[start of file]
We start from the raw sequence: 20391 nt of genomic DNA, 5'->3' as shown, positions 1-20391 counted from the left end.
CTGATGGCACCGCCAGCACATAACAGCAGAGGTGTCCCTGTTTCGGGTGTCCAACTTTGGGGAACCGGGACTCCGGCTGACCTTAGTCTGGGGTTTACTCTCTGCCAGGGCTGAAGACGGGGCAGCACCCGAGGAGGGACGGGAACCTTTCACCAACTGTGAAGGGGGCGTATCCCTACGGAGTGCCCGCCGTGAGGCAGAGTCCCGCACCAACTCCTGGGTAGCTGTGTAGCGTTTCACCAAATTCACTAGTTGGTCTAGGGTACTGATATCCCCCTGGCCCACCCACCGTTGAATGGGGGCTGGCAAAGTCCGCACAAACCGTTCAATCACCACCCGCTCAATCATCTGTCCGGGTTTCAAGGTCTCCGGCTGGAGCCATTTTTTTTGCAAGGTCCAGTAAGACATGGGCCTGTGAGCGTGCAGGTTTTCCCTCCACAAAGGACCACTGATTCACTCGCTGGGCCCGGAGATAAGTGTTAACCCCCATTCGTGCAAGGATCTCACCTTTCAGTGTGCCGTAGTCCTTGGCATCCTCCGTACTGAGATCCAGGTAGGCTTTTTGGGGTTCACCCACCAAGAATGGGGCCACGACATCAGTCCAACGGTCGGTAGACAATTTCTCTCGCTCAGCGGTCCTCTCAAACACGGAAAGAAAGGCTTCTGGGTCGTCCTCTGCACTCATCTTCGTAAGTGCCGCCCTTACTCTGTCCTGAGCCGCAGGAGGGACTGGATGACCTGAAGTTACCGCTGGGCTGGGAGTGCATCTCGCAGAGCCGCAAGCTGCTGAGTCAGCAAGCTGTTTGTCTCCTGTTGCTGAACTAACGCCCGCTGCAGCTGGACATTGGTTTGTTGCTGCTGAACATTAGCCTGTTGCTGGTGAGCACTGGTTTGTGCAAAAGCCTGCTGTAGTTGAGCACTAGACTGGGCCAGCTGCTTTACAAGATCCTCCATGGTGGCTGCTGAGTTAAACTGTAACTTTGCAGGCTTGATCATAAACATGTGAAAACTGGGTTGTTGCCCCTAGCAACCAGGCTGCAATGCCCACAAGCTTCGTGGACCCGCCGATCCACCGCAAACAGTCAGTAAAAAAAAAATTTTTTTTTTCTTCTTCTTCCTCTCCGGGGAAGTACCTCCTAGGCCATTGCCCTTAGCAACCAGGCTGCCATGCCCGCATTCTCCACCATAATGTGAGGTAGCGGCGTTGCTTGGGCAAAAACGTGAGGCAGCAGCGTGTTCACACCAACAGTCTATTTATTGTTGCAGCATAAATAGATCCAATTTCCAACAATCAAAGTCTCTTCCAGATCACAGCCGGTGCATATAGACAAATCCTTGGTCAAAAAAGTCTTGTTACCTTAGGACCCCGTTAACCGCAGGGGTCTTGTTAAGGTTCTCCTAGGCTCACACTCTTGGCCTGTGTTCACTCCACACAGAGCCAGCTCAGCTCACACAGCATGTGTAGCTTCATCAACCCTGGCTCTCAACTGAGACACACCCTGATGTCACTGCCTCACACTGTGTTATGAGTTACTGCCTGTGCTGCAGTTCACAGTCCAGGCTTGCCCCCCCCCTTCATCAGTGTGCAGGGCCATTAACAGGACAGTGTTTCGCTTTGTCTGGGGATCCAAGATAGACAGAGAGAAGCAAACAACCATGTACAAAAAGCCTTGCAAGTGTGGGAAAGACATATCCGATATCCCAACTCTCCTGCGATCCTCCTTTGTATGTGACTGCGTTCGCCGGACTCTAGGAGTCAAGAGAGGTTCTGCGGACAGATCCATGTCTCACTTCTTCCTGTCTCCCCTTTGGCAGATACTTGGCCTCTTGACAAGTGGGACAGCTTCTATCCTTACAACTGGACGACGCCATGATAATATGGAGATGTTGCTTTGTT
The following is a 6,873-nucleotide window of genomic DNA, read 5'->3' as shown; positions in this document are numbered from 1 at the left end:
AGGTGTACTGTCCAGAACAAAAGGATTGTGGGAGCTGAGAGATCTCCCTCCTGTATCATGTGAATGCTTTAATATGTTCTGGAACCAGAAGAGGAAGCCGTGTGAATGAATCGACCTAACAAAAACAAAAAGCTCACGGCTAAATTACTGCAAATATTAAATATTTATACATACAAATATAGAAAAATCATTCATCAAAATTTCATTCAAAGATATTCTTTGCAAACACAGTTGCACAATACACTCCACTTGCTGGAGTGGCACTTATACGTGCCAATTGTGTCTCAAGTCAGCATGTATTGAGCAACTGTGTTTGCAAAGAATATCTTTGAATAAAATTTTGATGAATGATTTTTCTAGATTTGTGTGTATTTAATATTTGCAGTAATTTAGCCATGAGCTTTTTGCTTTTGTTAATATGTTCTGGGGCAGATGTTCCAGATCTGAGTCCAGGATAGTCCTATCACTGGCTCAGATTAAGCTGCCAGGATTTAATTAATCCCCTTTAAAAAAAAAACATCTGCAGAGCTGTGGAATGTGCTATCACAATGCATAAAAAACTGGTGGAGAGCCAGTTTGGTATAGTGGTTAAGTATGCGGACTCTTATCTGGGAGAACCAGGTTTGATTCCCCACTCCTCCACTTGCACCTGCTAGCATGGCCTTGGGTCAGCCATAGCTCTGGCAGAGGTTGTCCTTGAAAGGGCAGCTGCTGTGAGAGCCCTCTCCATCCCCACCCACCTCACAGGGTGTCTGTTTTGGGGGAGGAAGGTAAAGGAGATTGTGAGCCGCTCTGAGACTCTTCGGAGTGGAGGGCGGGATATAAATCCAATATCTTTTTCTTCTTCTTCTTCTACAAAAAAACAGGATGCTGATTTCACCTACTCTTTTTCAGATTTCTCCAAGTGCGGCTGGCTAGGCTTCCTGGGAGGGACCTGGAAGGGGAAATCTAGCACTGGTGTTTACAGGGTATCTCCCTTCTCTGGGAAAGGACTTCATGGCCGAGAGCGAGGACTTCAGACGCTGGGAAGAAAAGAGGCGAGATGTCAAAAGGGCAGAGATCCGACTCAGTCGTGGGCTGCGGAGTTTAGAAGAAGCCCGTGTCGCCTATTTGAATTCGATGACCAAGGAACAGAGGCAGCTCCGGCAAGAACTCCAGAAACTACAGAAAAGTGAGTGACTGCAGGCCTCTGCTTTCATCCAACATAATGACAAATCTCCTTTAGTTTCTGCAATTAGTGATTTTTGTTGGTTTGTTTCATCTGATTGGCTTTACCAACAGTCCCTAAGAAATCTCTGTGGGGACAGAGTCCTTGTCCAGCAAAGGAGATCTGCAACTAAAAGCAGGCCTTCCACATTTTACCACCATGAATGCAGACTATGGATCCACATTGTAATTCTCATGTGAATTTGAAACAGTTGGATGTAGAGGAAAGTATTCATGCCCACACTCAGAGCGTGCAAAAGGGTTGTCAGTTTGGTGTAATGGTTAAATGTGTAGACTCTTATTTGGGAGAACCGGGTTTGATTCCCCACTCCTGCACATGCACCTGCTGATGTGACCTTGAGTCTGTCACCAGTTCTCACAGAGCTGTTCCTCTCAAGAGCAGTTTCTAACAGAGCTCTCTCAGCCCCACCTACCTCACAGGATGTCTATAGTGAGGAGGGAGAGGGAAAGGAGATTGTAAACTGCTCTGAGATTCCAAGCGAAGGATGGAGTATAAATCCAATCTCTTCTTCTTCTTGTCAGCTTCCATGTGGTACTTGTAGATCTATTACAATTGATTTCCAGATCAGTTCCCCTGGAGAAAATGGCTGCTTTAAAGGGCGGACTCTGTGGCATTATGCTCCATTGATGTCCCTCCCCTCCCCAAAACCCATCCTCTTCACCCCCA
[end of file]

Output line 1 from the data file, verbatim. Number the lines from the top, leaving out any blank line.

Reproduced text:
We start from the raw sequence: 20391 nt of genomic DNA, 5'->3' as shown, positions 1-20391 counted from the left end.